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Related to manhole: inspection chamber


1. a shaft with a removable cover that leads down to a sewer or drain
2. a hole, usually with a detachable cover, through which a man can enter a boiler, tank, etc.
Collins Discovery Encyclopedia, 1st edition © HarperCollins Publishers 2005
The following article is from The Great Soviet Encyclopedia (1979). It might be outdated or ideologically biased.



a structure in a sewer network used for inspecting, cleaning, and flushing the sewers.

The manhole usually consists of a work area and, above it, an entrance area, a hatchway, and a lid. There are inspection manholes, drop shafts, and flushing shafts. Among the inspection manholes there are line shafts, built at straight sections of the sewer network; corner shafts, where the line changes direction; juncture shafts, where several lines come together; and control shafts, where the networks draining individual buildings or city blocks join the street network. Drop shafts are built where there is a substantial difference between the levels of the delivery pipes and drain pipes. Flushing shafts are used in flushing out the sediments that form in pipes carrying effluents with a slow rate of flow.

In cross section, manholes are either round or rectangular. They are built predominantly from prefabricated reinforced-concrete rings and panels. Sometimes they are brick.


The Great Soviet Encyclopedia, 3rd Edition (1970-1979). © 2010 The Gale Group, Inc. All rights reserved.


An opening to provide access to a tank or boiler, to underground passages, or in a deck or bulkhead of a ship; usually covered with a cast iron or steel plate. Also known as access hole; manhead.
McGraw-Hill Dictionary of Scientific & Technical Terms, 6E, Copyright © 2003 by The McGraw-Hill Companies, Inc.


A covered opening in a street which provides access for cleaning and repairing of a sewer beneath, or for repairing a conduit for electric underground piping or electric cables.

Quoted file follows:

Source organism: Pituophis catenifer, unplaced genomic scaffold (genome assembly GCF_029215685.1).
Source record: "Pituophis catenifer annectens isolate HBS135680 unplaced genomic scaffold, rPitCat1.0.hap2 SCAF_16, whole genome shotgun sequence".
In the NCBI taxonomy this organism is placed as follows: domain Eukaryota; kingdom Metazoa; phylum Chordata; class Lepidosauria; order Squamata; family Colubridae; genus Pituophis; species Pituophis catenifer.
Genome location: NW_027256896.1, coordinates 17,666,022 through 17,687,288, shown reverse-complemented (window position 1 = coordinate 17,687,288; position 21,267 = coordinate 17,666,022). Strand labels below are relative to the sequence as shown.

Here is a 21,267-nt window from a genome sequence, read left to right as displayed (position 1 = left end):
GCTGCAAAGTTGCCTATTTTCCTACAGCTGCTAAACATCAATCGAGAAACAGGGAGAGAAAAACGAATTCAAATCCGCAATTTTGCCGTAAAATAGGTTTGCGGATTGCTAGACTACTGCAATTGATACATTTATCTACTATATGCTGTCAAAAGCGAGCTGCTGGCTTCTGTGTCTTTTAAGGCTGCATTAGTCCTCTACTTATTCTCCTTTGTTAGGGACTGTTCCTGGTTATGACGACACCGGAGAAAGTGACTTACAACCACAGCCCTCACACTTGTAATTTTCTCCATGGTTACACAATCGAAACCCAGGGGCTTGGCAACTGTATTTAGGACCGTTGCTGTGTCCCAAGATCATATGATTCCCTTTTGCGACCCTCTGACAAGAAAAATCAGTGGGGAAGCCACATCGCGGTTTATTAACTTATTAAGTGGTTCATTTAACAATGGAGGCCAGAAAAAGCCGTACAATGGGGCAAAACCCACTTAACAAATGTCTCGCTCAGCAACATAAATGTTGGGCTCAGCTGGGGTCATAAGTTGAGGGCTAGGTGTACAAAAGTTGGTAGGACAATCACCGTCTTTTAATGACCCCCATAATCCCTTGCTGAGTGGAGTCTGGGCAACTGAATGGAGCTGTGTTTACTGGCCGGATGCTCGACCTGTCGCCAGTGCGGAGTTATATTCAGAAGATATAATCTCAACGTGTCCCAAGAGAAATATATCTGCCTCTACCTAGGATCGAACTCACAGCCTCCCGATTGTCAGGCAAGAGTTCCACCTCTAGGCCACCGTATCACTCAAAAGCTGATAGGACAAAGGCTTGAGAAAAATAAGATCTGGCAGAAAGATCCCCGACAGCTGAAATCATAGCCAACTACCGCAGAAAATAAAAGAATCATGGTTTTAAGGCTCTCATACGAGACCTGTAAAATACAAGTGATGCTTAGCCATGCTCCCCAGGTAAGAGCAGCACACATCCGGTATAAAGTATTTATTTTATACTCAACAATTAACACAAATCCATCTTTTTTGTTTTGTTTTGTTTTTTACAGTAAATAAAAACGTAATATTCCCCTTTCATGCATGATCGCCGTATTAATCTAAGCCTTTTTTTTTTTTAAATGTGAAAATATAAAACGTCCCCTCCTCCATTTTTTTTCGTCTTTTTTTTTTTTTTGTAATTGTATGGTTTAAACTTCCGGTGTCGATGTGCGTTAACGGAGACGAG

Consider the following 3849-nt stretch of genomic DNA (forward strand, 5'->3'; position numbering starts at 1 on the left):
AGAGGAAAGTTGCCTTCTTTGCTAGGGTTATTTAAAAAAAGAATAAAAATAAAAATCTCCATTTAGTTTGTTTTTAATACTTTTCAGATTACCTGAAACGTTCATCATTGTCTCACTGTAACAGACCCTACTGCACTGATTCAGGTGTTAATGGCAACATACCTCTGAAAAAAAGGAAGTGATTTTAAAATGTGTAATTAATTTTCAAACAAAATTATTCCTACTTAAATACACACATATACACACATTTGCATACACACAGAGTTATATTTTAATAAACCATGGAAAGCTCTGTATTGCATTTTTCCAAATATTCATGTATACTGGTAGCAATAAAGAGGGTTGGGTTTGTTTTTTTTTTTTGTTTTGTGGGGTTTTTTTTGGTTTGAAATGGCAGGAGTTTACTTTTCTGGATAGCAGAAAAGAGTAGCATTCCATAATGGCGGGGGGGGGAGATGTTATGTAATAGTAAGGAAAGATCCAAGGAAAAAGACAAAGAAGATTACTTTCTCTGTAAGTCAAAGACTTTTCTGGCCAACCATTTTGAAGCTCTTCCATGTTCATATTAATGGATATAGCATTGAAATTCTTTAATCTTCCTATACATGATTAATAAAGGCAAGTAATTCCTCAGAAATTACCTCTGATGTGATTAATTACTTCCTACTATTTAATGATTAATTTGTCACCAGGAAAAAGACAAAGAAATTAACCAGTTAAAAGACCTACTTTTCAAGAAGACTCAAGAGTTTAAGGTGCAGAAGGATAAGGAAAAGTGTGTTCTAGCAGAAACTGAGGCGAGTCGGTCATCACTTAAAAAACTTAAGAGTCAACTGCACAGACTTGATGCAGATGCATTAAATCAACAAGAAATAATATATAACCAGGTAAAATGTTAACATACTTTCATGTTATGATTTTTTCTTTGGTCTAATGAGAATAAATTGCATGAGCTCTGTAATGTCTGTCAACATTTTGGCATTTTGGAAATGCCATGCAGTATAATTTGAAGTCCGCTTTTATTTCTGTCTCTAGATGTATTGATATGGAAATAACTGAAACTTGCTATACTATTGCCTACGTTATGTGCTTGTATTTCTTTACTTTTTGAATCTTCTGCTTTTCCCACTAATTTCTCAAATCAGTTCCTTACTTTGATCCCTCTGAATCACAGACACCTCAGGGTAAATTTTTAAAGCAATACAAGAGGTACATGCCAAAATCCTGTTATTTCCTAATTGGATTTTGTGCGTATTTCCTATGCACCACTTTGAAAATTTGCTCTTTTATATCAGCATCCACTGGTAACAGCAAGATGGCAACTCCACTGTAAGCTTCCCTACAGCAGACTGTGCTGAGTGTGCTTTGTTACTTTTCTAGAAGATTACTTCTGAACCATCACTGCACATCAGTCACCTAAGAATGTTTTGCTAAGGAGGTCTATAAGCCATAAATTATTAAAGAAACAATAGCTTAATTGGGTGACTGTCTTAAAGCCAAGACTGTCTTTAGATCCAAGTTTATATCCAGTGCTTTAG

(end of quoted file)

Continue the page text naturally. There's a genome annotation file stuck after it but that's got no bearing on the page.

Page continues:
McGraw-Hill Dictionary of Architecture and Construction. Copyright © 2003 by McGraw-Hill Companies, Inc.
References in periodicals archive ?
"Officers have now made the uncovered manhole visible to the public by placing traffic cones and red tape around it."
That system includes more than 266,000 manholes and service boxes and 97,000 miles of cable supplying 2.5 million customers.
The councillor said anyone caught removing manhole covers should be asked to produce the identity card, and the authorities called if he failed to do so.
Three hours later, the baby deer was out of the manhole, safe above ground.
"After waiting for a long time for these missing manhole covers to be replaced, some of the residents in my neighbourhood decided to cover these manholes with makeshift covers fashioned from old furniture pieces and thin planks of wood." One day, while his children were playing, he saw one of their friends walking on a similarly flimsy piece of wood covering a manhole.
Thieves have taken to stealing manhole covers - but maybe the solution is a simple locking mechanism
Since Thomas Edison fired up the city's commercial electric grid in 1882, New Yorkers have had to contend with the random hazards of smoking, flaming and exploding manholes. Many of the blasts result from decrepit wiring, which can lead to sparks.
The police official said municipalities and other concerned authorities must raise awareness of their workers on the dangers involved in cleaning manholes. "Workers must be given masks or other safety equipment to protect their lives while cleaning manholes."
Each barrel of the manhole will then be lowered--one at a time--onto the invert or base level of the manhole.
Vancouver, British Columbia, Canada, recently held a contest open to local artists to design new manhole covers in an effort to improve the city's aesthetic qualities.
Henkels & McCoy has introduced NO ACCESS[R] Manhole Security Device, described as an innovative security invention developed to aid in security issues in the utility, governmental, and commercial markets.